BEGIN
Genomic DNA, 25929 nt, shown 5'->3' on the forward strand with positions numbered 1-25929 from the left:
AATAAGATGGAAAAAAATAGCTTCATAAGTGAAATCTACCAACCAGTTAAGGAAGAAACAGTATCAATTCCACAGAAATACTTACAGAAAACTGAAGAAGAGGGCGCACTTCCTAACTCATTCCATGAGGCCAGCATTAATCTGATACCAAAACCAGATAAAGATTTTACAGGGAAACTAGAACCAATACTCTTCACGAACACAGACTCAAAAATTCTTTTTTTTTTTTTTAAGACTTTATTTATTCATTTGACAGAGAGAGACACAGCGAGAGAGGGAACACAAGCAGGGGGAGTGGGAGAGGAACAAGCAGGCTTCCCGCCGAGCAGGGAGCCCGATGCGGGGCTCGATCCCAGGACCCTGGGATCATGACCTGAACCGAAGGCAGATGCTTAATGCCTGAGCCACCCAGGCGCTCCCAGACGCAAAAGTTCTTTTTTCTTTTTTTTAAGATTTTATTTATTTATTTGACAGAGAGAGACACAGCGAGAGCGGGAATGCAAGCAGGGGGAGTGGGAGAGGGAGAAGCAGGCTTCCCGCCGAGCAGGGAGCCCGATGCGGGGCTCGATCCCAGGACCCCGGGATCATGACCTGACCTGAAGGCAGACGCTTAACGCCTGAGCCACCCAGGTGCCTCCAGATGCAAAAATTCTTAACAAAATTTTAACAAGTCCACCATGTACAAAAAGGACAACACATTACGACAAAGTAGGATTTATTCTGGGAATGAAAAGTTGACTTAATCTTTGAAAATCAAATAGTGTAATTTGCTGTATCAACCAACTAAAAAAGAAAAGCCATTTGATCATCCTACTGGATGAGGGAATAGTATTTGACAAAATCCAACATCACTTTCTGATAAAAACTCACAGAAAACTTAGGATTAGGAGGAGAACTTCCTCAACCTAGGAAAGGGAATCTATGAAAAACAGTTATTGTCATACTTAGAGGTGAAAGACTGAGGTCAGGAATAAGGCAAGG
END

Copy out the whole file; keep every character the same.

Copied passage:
Genomic DNA, 25929 nt, shown 5'->3' on the forward strand with positions numbered 1-25929 from the left:
AATAAGATGGAAAAAAATAGCTTCATAAGTGAAATCTACCAACCAGTTAAGGAAGAAACAGTATCAATTCCACAGAAATACTTACAGAAAACTGAAGAAGAGGGCGCACTTCCTAACTCATTCCATGAGGCCAGCATTAATCTGATACCAAAACCAGATAAAGATTTTACAGGGAAACTAGAACCAATACTCTTCACGAACACAGACTCAAAAATTCTTTTTTTTTTTTTTAAGACTTTATTTATTCATTTGACAGAGAGAGACACAGCGAGAGAGGGAACACAAGCAGGGGGAGTGGGAGAGGAACAAGCAGGCTTCCCGCCGAGCAGGGAGCCCGATGCGGGGCTCGATCCCAGGACCCTGGGATCATGACCTGAACCGAAGGCAGATGCTTAATGCCTGAGCCACCCAGGCGCTCCCAGACGCAAAAGTTCTTTTTTCTTTTTTTTAAGATTTTATTTATTTATTTGACAGAGAGAGACACAGCGAGAGCGGGAATGCAAGCAGGGGGAGTGGGAGAGGGAGAAGCAGGCTTCCCGCCGAGCAGGGAGCCCGATGCGGGGCTCGATCCCAGGACCCCGGGATCATGACCTGACCTGAAGGCAGACGCTTAACGCCTGAGCCACCCAGGTGCCTCCAGATGCAAAAATTCTTAACAAAATTTTAACAAGTCCACCATGTACAAAAAGGACAACACATTACGACAAAGTAGGATTTATTCTGGGAATGAAAAGTTGACTTAATCTTTGAAAATCAAATAGTGTAATTTGCTGTATCAACCAACTAAAAAAGAAAAGCCATTTGATCATCCTACTGGATGAGGGAATAGTATTTGACAAAATCCAACATCACTTTCTGATAAAAACTCACAGAAAACTTAGGATTAGGAGGAGAACTTCCTCAACCTAGGAAAGGGAATCTATGAAAAACAGTTATTGTCATACTTAGAGGTGAAAGACTGAGGTCAGGAATAAGGCAAGG